However, note that you will find small spikes in tourism during Singapore's summer break starting in May or June, and also the Malaysian school breaks in March, May, August, and late November through early December. Some beach and island resorts shut down completely down during the rainy season; check situations are open before heading to the coast in November and December and from March to May.

Explore by walking for free

There's a great deal to be said for just walking in historic areas for example Chinatown in Kl, Jonker Walk in Melaka, George Town in Penang and also the city center of Kota Kinabal. A walk is really a chance to admire historic architecture, sip coffee in Chinese-run kopitiam cafes, visit colorful temples, clan-houses and mosques, and drift around streets lined with nostalgic Malay shophouses. It's a great way to get a sense of the impressive diversity that's Malaysia's most engaging asset.

Eat cheaply and be merry-

Malaysian food is cheap, plentiful and delicious. Eating out in Malaysia isn't just fiscally prudent, it's the the easy way dive into the history and culture of a nation that stands at the crossroads of China, India, and dozens of Southeast Asian maritime kingdoms. By eating at establishments targeting locals instead of tourists, you'll be hard-pressed to pay for a lot more than RM70 (about US$17) for three meals a day.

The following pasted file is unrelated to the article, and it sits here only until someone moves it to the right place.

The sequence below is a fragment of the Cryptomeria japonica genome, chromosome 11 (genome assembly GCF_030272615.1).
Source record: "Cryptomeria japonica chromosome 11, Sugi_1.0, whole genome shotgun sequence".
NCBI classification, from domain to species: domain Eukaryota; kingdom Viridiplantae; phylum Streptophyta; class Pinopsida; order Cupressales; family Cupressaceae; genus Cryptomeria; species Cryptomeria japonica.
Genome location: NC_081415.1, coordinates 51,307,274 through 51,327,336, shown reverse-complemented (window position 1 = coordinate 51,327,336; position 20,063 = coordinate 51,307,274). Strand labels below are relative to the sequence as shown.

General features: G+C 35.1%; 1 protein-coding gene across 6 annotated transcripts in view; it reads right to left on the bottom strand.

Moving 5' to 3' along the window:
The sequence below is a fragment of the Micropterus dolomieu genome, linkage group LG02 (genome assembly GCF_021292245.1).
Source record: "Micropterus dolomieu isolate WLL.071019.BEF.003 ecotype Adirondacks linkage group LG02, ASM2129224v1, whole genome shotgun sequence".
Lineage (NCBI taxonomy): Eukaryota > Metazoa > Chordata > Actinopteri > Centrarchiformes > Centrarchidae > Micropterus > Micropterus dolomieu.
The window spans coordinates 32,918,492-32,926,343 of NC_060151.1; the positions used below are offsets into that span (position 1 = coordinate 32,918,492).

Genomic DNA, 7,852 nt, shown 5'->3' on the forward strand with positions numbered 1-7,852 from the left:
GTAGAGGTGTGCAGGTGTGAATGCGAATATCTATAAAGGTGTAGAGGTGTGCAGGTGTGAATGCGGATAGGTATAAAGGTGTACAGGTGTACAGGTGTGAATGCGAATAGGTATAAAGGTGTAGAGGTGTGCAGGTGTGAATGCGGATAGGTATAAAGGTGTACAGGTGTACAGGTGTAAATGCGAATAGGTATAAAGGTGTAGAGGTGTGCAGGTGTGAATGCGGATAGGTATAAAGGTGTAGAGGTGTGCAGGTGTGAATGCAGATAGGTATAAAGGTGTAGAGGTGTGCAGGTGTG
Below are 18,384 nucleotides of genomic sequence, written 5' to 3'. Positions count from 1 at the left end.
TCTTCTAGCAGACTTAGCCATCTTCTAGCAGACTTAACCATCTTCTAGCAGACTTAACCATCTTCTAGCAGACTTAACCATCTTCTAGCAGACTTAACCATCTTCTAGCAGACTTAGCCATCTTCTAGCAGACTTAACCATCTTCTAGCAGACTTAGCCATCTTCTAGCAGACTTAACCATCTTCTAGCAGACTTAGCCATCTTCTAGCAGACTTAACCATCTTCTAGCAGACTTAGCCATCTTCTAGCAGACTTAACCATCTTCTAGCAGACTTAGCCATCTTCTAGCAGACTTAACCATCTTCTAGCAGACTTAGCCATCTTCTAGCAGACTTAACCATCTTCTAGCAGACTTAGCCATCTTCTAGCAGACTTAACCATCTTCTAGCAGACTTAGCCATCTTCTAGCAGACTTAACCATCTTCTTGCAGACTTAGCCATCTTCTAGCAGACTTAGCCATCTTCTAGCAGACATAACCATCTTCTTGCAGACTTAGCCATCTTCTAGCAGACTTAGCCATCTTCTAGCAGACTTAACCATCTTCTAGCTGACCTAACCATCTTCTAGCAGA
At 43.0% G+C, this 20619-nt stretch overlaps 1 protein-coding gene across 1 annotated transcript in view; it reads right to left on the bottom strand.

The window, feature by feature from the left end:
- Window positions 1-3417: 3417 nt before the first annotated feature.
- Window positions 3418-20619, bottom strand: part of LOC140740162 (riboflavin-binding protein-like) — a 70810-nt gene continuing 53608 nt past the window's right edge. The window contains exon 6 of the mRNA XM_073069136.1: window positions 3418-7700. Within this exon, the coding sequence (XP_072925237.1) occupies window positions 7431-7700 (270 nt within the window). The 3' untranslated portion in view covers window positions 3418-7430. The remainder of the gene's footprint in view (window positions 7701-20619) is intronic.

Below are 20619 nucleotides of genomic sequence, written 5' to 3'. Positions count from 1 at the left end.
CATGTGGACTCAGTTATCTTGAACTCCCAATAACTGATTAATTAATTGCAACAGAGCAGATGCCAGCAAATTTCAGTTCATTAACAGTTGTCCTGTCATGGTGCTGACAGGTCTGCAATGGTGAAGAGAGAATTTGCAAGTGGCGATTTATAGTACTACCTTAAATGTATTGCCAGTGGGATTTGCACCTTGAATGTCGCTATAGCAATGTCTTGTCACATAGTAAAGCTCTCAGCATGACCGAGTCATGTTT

Go teetotal to save money in Malaysia

In this majority Muslim nation, the sale of alcohol is definitely a political issue. Although non-Muslims are able to buy alcohol, high excise taxes would be the price of having the ability to drink in Malaysia. With these taxes included, beer, wine, and spirits may cost around they do in america and The european union. To keep your costs down, stay with juices, soft drinks, fresh coconut water, coffee or teh tarik (sweet tea with condensed milk).

Eat like a local at hawker stalls and kopitiam

Outside of some high-end places in cities for example Kl and George Town, restaurants in Malaysia are not particularly expensive. However, you will find much cheaper food, and often better gastronomic quality, if you eat at hawker centers and kopitiam (Malay-style cafes).